lump on sidewall of tire

Step 3: Look for obvious bulges or bumps on your tire. Look for egg-sized lumps that feel softer than the rest of the tire when pressed.

Check for any bulges on the tire tread section. These never belong.

Bulges or lumps indicate tire separation where air has entered between the rubber layers in the tire. Though it may not leak immediately, it is unsafe to operate your car with a tire separation.

  • Tip: Your tire has a seam on the sidewall from manufacturing. This may protrude outward slightly but it is a normal condition.

Part 4 of 4: Check your tire pressure

Ensuring you have the proper pressure in your tires not only ensures you have a smooth ride and handling and optimum fuel economy but also provides the best traction possible. Tires that are under-inflated or over-inflated can feel loose when steering and will have an increased stopping distance in panic braking situations.

door indicating tire pressure requirements

Step 1: Find the proper tire pressure for your vehicle. Locate the proper tire pressure for your vehicle in your owner’s manual specifications section or on the driver’s door pillar placard.

After checking your tire pressure a few times, you’ll recall the right pressure by memory.

person using a tire pressure gauge

Step 2: Check the tire pressure at each wheel with a tire pressure gauge. A few different styles of tire pressure gauges include a stick gauge, a dial gauge, and a digital gauge.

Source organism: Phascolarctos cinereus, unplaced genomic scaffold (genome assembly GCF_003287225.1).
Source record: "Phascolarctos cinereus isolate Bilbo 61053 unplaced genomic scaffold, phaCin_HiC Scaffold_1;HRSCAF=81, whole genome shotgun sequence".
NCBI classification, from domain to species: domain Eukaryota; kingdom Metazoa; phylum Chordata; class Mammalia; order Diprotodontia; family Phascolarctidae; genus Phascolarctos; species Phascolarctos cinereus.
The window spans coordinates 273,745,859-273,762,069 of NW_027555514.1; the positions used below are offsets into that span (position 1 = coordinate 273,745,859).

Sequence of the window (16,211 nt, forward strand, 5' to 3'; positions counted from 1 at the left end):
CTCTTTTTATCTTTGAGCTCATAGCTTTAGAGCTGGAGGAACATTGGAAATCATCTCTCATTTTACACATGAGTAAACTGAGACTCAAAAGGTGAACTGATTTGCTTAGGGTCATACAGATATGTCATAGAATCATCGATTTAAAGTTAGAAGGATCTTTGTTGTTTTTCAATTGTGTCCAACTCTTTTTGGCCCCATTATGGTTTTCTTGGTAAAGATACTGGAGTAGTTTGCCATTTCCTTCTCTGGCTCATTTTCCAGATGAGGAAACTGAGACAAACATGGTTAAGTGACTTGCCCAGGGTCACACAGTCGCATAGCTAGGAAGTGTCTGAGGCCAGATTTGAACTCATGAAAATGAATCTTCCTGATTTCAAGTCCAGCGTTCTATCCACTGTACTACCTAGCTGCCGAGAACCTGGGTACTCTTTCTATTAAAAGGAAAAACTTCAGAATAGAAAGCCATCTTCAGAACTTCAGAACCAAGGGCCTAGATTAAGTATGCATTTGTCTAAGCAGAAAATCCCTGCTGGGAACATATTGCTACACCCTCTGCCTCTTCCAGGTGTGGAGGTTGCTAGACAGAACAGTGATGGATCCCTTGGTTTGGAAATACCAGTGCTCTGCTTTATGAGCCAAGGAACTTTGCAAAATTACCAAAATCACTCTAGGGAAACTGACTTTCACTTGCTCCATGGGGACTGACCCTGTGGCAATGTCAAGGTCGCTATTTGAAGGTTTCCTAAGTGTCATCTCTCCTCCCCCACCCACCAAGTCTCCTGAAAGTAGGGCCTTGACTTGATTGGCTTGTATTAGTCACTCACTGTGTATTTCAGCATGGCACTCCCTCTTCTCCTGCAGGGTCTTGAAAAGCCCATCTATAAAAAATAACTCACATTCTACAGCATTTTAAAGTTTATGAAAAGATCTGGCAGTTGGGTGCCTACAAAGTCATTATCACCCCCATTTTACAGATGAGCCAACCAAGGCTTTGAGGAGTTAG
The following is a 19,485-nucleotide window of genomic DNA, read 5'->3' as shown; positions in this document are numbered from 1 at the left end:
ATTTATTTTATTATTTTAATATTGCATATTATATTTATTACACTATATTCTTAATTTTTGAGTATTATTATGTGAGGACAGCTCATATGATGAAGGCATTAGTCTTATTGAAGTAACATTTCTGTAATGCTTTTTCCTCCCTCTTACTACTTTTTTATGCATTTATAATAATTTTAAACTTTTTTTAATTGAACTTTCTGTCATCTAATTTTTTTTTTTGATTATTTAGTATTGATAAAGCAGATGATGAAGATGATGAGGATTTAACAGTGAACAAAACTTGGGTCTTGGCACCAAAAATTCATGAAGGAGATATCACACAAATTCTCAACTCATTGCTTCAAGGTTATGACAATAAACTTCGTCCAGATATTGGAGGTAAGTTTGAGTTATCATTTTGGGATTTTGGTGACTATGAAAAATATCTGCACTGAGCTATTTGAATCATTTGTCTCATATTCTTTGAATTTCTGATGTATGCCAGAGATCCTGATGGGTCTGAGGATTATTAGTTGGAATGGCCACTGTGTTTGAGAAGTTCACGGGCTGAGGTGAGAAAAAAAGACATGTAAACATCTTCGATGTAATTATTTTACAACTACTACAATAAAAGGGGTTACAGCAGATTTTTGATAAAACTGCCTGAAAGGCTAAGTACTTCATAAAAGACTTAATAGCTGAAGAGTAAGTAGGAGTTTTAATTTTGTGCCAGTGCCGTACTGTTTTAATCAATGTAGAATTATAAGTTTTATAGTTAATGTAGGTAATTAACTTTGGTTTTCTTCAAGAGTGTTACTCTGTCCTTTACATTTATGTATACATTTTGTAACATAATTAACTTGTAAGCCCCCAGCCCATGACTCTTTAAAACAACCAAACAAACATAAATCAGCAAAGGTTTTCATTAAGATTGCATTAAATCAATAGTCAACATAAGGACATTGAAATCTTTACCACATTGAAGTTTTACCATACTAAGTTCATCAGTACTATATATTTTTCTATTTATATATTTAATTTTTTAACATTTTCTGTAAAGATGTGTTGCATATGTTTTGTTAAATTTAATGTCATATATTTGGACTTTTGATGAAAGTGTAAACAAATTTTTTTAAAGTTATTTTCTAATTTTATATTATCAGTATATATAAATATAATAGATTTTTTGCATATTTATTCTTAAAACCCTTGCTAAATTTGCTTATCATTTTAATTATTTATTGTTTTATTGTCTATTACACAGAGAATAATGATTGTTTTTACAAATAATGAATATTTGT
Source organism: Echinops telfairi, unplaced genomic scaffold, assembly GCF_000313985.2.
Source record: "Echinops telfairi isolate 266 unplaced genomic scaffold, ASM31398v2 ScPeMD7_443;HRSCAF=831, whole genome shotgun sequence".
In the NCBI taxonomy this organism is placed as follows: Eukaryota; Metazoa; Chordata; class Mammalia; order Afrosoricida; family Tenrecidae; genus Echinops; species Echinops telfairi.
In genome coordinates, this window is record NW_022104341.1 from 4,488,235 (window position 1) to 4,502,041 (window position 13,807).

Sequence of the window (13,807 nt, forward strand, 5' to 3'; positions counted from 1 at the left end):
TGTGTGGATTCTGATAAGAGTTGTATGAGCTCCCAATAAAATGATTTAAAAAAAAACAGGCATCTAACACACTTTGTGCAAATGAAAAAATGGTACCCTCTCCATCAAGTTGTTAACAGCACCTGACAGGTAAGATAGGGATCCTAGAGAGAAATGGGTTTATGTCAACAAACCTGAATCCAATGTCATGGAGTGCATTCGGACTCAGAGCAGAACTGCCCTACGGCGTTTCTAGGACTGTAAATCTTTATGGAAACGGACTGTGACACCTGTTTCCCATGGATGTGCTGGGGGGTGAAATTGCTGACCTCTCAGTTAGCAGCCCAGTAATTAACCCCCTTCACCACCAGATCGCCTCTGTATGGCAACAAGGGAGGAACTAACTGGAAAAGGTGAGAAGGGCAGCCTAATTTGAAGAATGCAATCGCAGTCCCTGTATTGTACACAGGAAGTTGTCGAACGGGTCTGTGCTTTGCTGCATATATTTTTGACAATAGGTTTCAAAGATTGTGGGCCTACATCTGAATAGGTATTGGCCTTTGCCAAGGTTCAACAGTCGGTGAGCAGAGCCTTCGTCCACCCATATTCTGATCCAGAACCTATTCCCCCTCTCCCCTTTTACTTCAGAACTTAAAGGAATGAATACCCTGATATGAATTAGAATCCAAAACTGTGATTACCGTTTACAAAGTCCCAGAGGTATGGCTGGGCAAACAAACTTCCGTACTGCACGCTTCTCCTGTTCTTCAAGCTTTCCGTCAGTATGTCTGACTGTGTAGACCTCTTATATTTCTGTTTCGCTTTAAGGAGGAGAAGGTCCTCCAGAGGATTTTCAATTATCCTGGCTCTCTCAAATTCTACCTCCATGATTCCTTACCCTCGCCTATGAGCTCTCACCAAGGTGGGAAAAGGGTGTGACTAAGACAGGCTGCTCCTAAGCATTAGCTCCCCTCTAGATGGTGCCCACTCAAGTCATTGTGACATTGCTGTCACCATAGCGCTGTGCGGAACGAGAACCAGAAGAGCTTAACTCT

Remove the valve stem cap from the valve stem by turning it counterclockwise. Press the tire pressure gauge squarely against the valve stem to get a pressure reading.

If there is hissing from the valve stem as air leaks out, adjust the tire pressure gauge more squarely on the valve stem to seal it off. Check the pressure reading on the gauge and compare it to the recommended pressure you found earlier.

Step 3: Adjust the tire pressure as needed. Use an air compressor or simply let air out.

Inflate the tires with an air compressor if the pressure is too low. Let air out of the tire by pressing on the valve stem needle if the pressure is too high.

After you follow these steps and repeat the tire check a few times, it should become second nature and you’ll easily remember how to do the inspection. Ideally, you should perform a visual tire safety check every time you drive your vehicle. If you don’t perform a tire safety check every time you drive your car, perform it at least every time you fuel up your car. If you find that your tires need service due to any of the problems mentioned above, one of YourMechanic’s certified mechanics can conveniently come to your home or office to perform any service you need.